Pleasant Grove, Utah
Industry: Electronics & Aerospace
Products: Drone detection, tracking, and safety systems
CEO Timothy Bean co-founded the company with one goal: to make the airspace safe and secure in support of the drone economy.
Bean, an electrical engineer, says that he is a natural problem solver, and the bigger the problem, the more exciting it is. "That's what an engineer lives for," he says. And incorporating drones safely into the economy is one big, exciting problem.
"We started the company on the premise that the airspace needed to be secure to accommodate drones. Once the airspace was secure, drones could be fully integrated into the economy in a safe manner," explains Bean, who co-founded the company with CTO Adam Robertson.
Drones are not toys. The U.S. drone industry grew from $40 million in 2012 to more than $1 billion in 2017, according to a study by McKinsey & Company. And large companies such as Amazon are paying attention.
"Drones are going to become an integral part of our lives, economies, neighborhoods, cities, and particularly in the way that we transport goods and services," Bean adds. "They are here to stay, and as they become part of our economy, Fortem Technologies wants to ensure that it's done in a safe and secure way."
To support its mission, Fortem Technologies has produced the Fortem SkyDome. The product collects data about sky traffic in order to create airspace awareness. What is flying? Where? When?
"Knowing what is in the air allows business to take action," Bean says. "The purpose of our software is to understand the pattern of life in the airspace as well as the intention of the travel. Once we understand that, we are able to coordinate an integrated response."
Part of that integrated response is another product, the Fortem DroneHunter. The DroneHunter does what its name says: Once it is launched, it can find an intruding drone in an area, chase it, net it, and take it away.
"Our products report to us what is happening in the airspace," Bean says. "As we collect data and understand what is travelling where, that allows us to let air taxis and the transportation of people and merchandise travel safely. We help the good drones do their job."
The majority of employees at Fortem have backgrounds in computer science, electrical engineers, and mechanical engineering. "All the software development done by our employees is done in Pleasant Grove," Bean says.
Since 2016, when Fortem Technologies started off with just two employees, the company has grown exponentially and now has more than 50 employees on staff. "A lot of our growth has come from word of mouth and trade shows," Bean explains. "And Boeing found us and became an investor. That boosted our credibility in the market and the overall awareness of our company and mission."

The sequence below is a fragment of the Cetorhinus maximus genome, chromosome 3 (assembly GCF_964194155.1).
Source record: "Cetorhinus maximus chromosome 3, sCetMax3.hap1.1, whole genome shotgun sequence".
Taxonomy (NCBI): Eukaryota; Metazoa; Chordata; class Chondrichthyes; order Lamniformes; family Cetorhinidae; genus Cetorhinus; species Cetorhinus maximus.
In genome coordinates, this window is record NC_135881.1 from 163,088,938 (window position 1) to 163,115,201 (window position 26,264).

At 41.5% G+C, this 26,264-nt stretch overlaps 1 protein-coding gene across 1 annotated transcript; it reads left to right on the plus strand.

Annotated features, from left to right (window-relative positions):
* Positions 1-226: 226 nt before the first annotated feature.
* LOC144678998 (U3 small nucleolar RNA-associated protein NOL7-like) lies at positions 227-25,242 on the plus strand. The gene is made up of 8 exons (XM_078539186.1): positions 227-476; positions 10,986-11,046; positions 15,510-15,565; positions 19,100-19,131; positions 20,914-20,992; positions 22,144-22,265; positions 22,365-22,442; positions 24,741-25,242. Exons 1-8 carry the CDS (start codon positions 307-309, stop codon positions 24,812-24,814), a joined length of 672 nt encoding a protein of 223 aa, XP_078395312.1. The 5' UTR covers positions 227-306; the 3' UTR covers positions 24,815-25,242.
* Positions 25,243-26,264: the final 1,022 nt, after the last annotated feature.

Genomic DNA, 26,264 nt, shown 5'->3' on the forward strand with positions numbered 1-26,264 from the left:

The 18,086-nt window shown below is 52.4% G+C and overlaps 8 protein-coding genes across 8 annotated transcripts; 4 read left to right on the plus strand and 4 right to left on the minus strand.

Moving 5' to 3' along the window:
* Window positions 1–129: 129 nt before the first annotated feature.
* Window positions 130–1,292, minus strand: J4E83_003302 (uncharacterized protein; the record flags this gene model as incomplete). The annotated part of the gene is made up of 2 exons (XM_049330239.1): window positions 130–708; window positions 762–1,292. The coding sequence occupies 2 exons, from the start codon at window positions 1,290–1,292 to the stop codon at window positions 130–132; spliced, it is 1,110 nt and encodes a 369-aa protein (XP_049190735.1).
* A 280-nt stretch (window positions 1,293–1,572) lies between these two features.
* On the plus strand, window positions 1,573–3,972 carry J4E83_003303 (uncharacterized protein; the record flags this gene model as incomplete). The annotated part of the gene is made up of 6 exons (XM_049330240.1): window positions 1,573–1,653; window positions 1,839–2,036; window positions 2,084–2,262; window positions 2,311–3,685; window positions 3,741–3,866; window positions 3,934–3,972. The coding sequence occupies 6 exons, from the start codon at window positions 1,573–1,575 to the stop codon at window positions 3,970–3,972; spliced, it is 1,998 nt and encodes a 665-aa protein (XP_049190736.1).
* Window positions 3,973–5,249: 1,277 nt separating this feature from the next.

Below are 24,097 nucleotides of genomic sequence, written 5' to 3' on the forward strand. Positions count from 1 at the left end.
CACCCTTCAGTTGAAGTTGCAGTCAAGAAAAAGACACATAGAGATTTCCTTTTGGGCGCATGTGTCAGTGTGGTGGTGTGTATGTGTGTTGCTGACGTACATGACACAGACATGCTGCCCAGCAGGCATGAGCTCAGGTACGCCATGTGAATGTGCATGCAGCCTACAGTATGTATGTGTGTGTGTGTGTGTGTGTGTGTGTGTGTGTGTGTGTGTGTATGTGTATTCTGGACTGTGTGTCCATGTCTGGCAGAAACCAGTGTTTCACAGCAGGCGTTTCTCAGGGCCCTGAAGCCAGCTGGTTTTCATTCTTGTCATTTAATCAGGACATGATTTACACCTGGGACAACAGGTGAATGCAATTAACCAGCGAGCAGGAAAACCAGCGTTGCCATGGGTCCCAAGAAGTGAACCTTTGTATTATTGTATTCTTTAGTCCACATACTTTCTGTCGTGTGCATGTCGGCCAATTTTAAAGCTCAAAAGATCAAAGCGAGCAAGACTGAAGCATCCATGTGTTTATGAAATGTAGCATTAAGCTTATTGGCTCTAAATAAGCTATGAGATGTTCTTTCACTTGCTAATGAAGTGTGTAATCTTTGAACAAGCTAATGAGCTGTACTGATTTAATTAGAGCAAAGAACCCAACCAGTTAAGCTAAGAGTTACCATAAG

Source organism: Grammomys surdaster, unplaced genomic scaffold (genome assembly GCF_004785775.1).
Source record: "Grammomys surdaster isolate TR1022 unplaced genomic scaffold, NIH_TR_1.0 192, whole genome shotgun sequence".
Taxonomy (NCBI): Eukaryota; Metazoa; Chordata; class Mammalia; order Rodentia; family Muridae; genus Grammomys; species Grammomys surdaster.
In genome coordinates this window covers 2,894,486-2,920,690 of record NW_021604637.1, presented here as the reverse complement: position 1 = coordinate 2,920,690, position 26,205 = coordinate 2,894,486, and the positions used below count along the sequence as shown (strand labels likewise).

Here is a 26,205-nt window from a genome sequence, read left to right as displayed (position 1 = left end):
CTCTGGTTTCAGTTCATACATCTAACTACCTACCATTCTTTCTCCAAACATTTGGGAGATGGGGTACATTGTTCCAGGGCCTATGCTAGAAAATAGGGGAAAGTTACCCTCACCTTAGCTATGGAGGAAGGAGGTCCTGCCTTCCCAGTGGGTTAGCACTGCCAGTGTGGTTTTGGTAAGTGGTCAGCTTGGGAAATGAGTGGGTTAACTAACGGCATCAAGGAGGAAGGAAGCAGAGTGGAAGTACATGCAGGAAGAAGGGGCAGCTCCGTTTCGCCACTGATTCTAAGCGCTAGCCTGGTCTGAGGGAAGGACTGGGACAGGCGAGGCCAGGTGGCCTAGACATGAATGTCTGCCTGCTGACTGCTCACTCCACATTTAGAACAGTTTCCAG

"Growth starts with an exciting vision," he adds. "But then you have to prove yourself every day, every week, every month, and make progress toward that vision. And that progress must be visible to your customers and your investors."
Today Fortem Technologies sells primarily to the corporate market, though the technology is of great interest to the government as well. "But commercial activities are our primary focus," Bean says.
Challenges: Because Fortem works in an industry that changes every day, the company must be flexible as well. "Our products need to be seamless, no matter who uses them," Bean explains. "We are solving problems and finding answers for the FAA, NASA, key corporations. It's complicated, and staying on top of it is a daily exercise."
Opportunities: New products. "We've got a great team, and we're offering great products," Bean says. "We've seen things really start to pay off. It's exciting for our employees, our investors, and our customers. The world is waiting for drones to enter in a secure way, and we think we have the answers to deploy them in a way that works across the world."
Needs: Closer relationships with customers. "We need to understand their challenges and stay ahead of them in our product development," says Bean.